“Therefore it is imperative that we conserve and continuously engage in environmental issues, to preserve our untouchable pristine wilderness. Furthermore people who live closest to natural resources generally absorb the greatest cost associated with conservation,” she said.
Perry told WeekendLife that a lot still needs to be done to ensure everybody is of one mind in an effort dedicated towards environmental conservation, which not only benefits the flora and fauna but the economy as well through activities such as agriculture and tourism.
“In Botswana, there still not enough policies (some outdated) and public awareness towards environmental conservation, especially the collective effort that should exist between government, private sector and Non- Governmental Organisations (NGOs).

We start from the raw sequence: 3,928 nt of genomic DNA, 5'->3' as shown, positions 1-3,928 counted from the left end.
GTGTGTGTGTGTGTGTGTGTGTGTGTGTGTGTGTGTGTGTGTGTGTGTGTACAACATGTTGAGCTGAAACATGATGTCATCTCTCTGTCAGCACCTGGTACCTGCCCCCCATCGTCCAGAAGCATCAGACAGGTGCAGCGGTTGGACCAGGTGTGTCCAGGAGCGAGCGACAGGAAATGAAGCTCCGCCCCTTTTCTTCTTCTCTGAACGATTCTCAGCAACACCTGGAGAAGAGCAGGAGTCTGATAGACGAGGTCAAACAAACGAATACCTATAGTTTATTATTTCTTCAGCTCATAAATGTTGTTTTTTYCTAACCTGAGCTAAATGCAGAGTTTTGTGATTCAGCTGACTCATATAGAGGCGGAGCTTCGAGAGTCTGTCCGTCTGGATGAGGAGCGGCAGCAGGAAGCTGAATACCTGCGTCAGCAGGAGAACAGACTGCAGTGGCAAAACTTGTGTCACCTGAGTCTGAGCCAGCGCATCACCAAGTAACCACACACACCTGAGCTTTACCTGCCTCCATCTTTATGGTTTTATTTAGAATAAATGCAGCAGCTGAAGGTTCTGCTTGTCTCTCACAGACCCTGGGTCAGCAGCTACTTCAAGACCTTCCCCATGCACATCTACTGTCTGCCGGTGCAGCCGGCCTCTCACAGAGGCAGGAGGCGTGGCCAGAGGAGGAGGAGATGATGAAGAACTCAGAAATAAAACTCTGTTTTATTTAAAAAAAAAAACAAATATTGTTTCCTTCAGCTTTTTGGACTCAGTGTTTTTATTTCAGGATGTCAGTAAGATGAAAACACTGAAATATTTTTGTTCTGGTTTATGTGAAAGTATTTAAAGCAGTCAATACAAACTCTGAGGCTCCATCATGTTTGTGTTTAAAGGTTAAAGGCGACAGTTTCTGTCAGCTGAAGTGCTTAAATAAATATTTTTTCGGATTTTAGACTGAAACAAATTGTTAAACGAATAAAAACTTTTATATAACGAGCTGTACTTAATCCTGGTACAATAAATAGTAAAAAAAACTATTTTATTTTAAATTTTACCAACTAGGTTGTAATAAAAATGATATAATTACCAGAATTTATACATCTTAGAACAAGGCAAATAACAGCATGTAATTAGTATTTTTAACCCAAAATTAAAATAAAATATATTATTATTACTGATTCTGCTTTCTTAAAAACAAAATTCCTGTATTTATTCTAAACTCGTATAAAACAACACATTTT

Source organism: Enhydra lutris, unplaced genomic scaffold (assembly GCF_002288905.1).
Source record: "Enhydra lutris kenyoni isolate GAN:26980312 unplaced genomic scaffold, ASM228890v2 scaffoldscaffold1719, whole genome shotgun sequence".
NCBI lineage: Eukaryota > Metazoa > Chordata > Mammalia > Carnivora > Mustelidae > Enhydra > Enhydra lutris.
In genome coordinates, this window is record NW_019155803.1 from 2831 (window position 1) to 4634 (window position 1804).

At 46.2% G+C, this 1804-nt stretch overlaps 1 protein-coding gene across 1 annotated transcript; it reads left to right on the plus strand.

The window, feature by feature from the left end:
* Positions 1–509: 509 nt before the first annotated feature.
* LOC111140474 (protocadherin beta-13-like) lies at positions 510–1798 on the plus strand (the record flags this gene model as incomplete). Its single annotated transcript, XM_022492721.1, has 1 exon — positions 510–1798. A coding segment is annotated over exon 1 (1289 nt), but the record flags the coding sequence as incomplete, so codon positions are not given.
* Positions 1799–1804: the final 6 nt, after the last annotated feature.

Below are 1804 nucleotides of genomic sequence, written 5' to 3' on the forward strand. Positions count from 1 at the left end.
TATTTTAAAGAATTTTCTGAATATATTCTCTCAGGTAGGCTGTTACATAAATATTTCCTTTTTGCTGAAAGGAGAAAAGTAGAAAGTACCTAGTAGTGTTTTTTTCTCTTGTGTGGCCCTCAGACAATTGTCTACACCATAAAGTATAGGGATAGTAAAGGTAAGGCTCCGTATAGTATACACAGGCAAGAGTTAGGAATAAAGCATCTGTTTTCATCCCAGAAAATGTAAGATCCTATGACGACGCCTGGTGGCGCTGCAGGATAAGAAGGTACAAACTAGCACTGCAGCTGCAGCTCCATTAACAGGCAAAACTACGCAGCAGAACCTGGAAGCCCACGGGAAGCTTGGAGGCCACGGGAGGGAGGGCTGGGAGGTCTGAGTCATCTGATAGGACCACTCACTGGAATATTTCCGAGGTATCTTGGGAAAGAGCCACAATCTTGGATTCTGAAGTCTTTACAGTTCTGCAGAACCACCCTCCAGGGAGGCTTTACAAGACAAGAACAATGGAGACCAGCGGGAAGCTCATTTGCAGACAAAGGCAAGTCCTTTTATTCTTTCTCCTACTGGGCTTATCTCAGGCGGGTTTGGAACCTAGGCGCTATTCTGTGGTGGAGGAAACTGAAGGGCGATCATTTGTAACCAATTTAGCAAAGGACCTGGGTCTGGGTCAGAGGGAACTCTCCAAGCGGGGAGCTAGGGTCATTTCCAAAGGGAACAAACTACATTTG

Whereas members of the general public do not have adequate access to the information on the importance of environmental conservation and this results in them being unaware of the best practices and standards in environmental conservation,” she said.
When she is not impressing at beauty pageants, Perry is a Managing Director of “Restoring the Prime Colour of the Earth” a charitable organization established in 2019 with the objective to educate both young and old people the importance of keeping a clean and safe environment and to restore the breath-taking landmarks in Botswana.